UNIX Review 95 Bookshelf

This is not quite what was ultimately published by UNIX Review. This was the draft I sent them, with some later revisions and cleanup. The reviews were re-ordered (alphabetically) for publication.

Andrew Binstock added one review himself, Debugging the Development Process. That review is not included here since I neither wrote it nor have any copyright to it!

The published article did not include my comments about the CDs provided with the books.

Finally, I have included the original bio information, since it was correct at the time the article was published, but it is now out of date. -Miles

This year has seen a bumper crop of both UNIX and Internet books. While this includes the usual percentage of "shotgun approach" books worth very little, it also happily includes more good books than ever before. With one exception, the books reviewed here are among the best new books out (the lone exception could have been excellent with better technical review). There are other good books as well; I wish I had time and space to review them all.

The categories I've used are fairly loose; several books (such as ORA's "What You Need to Know" books) could fit in more than one.

  1. terrible [unworthy of shelf space at a garage sale]
  2. not so hot [has some real problems]
  3. average
  4. a good book [well worth considering]
  5. superb [go buy it now]

Software Engineering and Management

Title:          Designing Visual Interfaces (Communication Oriented Techniques)
Author:         Kevin Mullet, Darrell Sano
Publisher:      SunSoft Press (Prentice Hall)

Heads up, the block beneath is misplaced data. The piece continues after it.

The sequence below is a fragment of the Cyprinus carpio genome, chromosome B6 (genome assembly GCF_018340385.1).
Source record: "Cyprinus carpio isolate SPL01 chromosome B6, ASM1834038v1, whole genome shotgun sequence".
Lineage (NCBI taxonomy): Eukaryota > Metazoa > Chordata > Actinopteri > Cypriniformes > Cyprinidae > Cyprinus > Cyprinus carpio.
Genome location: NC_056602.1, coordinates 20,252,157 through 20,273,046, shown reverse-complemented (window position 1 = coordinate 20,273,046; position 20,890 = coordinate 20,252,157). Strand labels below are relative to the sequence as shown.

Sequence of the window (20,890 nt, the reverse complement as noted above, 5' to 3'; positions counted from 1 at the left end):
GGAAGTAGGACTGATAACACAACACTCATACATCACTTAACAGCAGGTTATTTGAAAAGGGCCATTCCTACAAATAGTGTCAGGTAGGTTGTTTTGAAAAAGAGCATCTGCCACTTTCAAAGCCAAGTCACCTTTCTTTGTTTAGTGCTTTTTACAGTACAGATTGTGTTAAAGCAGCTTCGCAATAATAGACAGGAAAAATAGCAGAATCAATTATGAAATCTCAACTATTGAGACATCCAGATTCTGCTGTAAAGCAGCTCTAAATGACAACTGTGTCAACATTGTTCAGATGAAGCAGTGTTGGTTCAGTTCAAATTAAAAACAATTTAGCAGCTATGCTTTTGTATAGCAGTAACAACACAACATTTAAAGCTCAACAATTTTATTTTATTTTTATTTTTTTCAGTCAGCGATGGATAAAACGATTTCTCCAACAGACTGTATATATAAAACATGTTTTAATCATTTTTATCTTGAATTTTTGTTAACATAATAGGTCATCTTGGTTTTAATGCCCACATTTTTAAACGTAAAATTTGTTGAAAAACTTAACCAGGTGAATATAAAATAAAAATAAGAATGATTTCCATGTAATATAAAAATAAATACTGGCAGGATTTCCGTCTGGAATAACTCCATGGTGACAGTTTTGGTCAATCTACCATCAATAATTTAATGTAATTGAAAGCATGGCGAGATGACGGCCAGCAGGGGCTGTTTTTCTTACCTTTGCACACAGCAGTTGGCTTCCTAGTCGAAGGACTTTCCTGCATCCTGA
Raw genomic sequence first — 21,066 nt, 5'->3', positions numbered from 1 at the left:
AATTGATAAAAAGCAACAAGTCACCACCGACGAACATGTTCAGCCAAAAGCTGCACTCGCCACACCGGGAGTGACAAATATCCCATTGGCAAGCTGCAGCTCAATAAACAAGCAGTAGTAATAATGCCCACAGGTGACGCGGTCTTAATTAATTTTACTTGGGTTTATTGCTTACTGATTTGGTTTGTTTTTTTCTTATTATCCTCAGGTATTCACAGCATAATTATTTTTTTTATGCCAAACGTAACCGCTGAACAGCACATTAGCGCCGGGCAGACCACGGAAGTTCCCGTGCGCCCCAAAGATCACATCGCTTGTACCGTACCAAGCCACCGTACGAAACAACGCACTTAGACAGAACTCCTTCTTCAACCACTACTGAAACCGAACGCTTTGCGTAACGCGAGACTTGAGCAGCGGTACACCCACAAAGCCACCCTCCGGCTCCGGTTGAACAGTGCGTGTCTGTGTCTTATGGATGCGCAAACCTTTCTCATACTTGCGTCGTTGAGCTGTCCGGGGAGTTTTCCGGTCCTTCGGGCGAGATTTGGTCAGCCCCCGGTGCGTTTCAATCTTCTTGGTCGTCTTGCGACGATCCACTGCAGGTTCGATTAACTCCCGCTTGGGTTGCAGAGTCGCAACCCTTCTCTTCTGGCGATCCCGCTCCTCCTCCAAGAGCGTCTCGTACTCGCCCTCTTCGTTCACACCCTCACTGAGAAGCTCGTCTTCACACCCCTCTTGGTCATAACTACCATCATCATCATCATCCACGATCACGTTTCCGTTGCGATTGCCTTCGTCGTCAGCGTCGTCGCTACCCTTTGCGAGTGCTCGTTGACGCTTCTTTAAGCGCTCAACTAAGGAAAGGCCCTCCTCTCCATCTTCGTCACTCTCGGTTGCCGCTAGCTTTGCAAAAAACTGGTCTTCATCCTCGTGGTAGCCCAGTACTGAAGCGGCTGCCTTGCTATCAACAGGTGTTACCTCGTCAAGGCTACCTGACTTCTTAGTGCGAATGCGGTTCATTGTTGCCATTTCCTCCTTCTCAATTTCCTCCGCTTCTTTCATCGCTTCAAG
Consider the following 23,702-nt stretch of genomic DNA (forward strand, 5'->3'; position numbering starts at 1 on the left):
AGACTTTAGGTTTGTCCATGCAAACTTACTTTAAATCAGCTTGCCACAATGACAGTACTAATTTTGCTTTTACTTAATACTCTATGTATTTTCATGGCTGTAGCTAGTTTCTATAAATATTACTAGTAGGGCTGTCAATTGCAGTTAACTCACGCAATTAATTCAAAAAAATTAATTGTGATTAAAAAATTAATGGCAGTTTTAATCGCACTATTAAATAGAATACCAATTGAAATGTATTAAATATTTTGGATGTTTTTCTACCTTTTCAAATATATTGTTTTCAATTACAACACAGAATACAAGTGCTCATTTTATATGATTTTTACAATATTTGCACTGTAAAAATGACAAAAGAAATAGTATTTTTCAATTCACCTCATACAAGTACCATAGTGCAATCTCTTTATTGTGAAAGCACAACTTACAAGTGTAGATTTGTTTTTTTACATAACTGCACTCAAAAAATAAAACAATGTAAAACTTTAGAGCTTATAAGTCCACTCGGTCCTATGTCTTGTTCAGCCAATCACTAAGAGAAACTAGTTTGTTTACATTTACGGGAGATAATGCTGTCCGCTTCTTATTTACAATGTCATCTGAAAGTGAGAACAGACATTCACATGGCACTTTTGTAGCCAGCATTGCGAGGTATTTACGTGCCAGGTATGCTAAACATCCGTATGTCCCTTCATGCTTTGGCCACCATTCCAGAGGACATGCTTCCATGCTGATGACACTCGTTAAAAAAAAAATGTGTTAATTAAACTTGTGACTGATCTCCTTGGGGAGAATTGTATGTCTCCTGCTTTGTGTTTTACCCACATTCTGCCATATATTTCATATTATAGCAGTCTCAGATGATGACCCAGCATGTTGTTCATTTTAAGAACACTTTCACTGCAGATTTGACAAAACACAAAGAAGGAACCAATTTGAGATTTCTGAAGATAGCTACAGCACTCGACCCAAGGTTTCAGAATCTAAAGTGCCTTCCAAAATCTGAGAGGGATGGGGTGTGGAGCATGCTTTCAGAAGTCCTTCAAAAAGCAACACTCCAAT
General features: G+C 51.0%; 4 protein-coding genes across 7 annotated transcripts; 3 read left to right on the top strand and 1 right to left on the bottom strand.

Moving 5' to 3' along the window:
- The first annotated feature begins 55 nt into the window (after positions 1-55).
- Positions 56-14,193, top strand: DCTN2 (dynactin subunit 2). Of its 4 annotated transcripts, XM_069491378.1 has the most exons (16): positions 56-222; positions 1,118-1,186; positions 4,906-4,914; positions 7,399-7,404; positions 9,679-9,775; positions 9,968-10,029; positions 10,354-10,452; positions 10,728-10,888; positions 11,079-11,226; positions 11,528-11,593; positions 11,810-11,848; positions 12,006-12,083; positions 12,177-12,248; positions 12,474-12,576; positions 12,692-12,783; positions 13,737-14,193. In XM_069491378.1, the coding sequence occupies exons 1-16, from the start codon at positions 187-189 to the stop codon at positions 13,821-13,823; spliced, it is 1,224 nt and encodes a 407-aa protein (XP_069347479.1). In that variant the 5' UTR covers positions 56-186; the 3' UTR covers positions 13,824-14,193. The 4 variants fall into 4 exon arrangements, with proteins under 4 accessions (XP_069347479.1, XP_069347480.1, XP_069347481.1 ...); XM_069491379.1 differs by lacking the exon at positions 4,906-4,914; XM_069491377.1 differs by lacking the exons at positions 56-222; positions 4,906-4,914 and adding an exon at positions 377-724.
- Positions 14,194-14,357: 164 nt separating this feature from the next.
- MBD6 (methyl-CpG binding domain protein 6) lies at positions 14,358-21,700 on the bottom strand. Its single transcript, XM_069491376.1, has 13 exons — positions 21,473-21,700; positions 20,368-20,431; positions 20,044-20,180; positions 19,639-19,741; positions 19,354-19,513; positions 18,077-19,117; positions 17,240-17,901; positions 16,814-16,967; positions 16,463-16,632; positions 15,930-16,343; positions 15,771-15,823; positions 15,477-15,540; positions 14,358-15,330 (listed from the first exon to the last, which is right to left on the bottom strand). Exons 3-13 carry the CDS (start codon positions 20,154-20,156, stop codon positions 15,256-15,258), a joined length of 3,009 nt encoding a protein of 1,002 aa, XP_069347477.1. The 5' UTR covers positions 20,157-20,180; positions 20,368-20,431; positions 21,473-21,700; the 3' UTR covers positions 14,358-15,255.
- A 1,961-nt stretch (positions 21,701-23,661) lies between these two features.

Pages:          270
Price:          US $??.??
ISBN:           0-13-303389-9
Audience:       designers, especially of user interfaces
Rating:         5
Other than two typos, my sole complaint with this book was that it left me hungry for more. Drawing from a broad palette of both good and bad GUIs (Graphical User Interfaces), traffic signs, architecture, appliances,maps and other real-world items, Mullet & Sano have produced the definitive introduction to designing visual interfaces.

Worth reading for the principles alone, this book is especially valuable for the GUI designer because of the in-depth analysis applied to existing GUIs from Apple, HP, Microsoft, NeXT, OSF, Sun and others. It's unfortunate, but most GUI developers have little to no experience with graphic design, and little or no interaction to people with such experience. This book is the next best thing. Every GUI designer should have this on their bookshelf.

(Extra credit: even though the book is published by SunSoft, Sun interfaces get the same fair treatment as those of its competitors.)

Title:          The Mythical Man-Month (20th Anniversary Edition)
Author:         Frederick P. Brooks, Jr.
Publisher:      Addison Wesley
Pages:          320
Price:          US $??.??
ISBN:           0-201-83595-9
Audience:       system & software engineers and managers
Rating:         5
I approached this book with some trepidation. I must confess I never got around to reading the original. How could I judge the revision? Fortunately, they only corrected errors in the original text, and simply added 5 more chapters (each chapter is a stand-alone essay) to update the book.

This is both good and bad. The original essays were clear and to the point. On the other hand, some of the examples are surely lost on newer readers - many of my colleagues haven't a clue about overlay loaders ("They didn't really have to code that way, did they") or batch debugging, and (happily) many have never made a flow chart.

The irony of that last statement is that the original edition helped flow charts to disappear, which is overall a Good Thing. On the other hand, as Brooks newer essays chronicle, his warning that there is "No Silver Bullet" with which to slay the software design, coding and debugging monsters has been largely ignored - people continue to see every new buzzword as the Holy Grail of instant, perfect software.

Brooks is not afraid to admit when he was wrong, and includes his own mistakes as examples of how not to do things. If software engineers and project managers (and even upper management) today will study this book and respond thoughtfully, the world of computers will be a far better, more interesting, and rewarding place.

The Internet & Communications

Title:          HTML for Fun and Profit